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In JoVE (1)
- The Vermicelli and Capellini Handling Tests: Simple quantitative measures of dexterous forepaw function in rats and mice
Other Publications (2)
Articles by Aaron L. Asay in JoVE
The Vermicelli and Capellini Handling Tests: Simple quantitative measures of dexterous forepaw function in rats and mice
Kelly A. Tennant1, Aaron L. Asay2, Rachel P. Allred3, Angela R. Ozburn4, Jeffrey A. Kleim5, Theresa A. Jones1,2
1Institute for Neuroscience, University of Texas at Austin, 2Department of Psychology, University of Texas at Austin, 3Department of Neurology, University of Florida, 4Department of Psychiatry, University of Texas Southwestern Medical Center, 5Department of Neuroscience, McKnight Brain Institute, University of Florida
The Vermicelli and Capellini Handling Tests of forepaw dexterity take advantage of the natural inclination of rodents to manipulate food items using skillful forepaw and digit movements. Animals are videotaped while handling short strands of uncooked dry pasta. Slow motion video playback allows for the quantification of forepaw adjustments.
Other articles by Aaron L. Asay on PubMed
Regulatory Peptides. Feb, 2008 | Pubmed ID: 17698214
Alterations in synaptic efficiency that underlie learning and memory consolidation appear to require an accompanying reconfiguration of the extracellular matrix (ECM). This restructuring of the ECM is carried out, in part, by a family of enzymes called, the matrix metalloproteinases, which includes matrix metalloproteinase-3 (MMP-3: stromelysin-1). The present study determined that a transient elevation in hippocampal MMP-3 expression occurred in rats following associative learning in the passive avoidance (PA) task. No change in MMP-3 was observed when rats were exposed either to the behavioral apparatus or the training stimulus alone. Furthermore, when an MMP-3 inhibitor was administered prior to PA training, dose-dependent learning deficits were observed, suggesting a causal relationship between learning-induced hippocampal MMP-3 elevation and associative memory formation. These findings suggest that increased hippocampal MMP-3 expression is an event that may play an important role in synaptic plasticity and memory consolidation.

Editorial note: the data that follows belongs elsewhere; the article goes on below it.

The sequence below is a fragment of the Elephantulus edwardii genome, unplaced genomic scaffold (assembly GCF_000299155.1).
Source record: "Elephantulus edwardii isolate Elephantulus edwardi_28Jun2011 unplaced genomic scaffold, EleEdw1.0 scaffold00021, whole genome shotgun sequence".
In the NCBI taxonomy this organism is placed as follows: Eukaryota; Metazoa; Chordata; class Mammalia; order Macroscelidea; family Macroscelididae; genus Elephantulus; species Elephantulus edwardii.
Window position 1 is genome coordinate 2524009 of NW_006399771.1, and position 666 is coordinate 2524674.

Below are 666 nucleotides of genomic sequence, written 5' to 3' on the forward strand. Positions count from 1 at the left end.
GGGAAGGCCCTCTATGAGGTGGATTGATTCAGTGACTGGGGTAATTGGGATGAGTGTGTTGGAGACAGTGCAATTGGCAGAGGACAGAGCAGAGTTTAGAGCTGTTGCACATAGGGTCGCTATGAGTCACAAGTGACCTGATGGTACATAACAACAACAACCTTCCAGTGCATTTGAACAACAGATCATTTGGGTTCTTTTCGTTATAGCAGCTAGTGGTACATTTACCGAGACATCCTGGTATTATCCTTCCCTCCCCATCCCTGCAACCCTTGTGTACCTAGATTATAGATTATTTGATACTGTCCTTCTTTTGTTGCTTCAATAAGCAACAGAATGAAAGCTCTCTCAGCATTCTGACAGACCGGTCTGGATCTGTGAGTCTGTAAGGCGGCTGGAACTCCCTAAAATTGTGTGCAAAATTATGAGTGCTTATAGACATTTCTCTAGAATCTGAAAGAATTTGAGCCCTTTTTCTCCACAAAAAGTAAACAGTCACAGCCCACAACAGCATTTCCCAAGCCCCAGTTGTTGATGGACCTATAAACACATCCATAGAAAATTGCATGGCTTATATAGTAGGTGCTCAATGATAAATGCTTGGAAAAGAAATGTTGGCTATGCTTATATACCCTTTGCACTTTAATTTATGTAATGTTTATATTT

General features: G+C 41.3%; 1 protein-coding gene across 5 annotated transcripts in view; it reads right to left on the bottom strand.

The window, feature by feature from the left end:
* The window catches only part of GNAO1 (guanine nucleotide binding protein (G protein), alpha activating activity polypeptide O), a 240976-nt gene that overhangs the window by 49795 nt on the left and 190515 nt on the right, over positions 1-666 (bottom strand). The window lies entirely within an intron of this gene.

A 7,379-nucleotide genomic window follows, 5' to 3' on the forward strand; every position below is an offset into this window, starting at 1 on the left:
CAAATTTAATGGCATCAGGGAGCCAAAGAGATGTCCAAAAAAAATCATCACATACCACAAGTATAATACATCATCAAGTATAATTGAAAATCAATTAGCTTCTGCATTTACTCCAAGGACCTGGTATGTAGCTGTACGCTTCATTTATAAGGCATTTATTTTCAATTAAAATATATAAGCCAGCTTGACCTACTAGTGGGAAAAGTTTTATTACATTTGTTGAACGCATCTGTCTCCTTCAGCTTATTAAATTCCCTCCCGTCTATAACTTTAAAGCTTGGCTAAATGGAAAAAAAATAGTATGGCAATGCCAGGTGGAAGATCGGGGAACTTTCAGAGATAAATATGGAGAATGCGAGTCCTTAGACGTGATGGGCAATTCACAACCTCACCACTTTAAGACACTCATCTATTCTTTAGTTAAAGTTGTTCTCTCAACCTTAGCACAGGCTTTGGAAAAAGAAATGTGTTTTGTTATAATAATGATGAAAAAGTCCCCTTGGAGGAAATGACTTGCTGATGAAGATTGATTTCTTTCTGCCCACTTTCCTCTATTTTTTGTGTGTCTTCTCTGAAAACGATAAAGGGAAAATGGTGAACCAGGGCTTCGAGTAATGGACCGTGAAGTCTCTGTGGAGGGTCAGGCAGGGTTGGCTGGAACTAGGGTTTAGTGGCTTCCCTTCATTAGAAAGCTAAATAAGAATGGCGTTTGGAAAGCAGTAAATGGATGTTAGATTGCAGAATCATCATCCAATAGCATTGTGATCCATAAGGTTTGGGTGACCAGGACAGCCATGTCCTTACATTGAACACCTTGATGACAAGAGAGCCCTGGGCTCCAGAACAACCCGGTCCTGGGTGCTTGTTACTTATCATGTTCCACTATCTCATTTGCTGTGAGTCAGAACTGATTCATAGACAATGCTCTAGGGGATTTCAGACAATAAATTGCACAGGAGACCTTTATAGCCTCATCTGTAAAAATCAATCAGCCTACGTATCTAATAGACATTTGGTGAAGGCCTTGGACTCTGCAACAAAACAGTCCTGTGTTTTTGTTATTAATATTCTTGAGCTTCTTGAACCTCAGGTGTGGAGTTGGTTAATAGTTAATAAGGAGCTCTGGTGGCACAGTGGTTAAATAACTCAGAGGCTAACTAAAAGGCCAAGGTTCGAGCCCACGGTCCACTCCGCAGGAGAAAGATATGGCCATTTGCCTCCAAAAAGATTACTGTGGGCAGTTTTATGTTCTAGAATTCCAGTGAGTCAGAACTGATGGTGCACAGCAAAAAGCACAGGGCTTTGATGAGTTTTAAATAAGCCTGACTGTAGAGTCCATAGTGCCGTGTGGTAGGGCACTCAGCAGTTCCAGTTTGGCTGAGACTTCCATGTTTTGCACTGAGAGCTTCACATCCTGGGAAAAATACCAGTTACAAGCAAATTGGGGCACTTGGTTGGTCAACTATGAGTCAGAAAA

The Organization of the Forelimb Representation of the C57BL/6 Mouse Motor Cortex As Defined by Intracortical Microstimulation and Cytoarchitecture
Cerebral Cortex (New York, N.Y. : 1991). Apr, 2011 | Pubmed ID: 20739477
The organization of forelimb representation areas of the monkey, cat, and rat motor cortices has been studied in depth, but its characterization in the mouse lags far behind. We used intracortical microstimulation (ICMS) and cytoarchitectonics to characterize the general organization of the C57BL/6 mouse motor cortex, and the forelimb representation in more detail. We found that the forelimb region spans a large area of frontal cortex, bordered primarily by vibrissa, neck, shoulder, and hindlimb representations. It included a large caudal forelimb area, dominated by digit representation, and a small rostral forelimb area, containing elbow and wrist representations. When the entire motor cortex was mapped, the forelimb was found to be the largest movement representation, followed by head and hindlimb representations. The ICMS-defined motor cortex spanned cytoarchitecturally identified lateral agranular cortex (AGl) and also extended into medial agranular cortex. Forelimb and hindlimb representations extended into granular cortex in a region that also had cytoarchitectural characteristics of AGl, consistent with the primary motor-somatosensory overlap zone (OL) characterized in rats. Thus, the mouse motor cortex has homologies with the rat in having 2 forelimb representations and an OL but is distinct in the predominance of digit representations.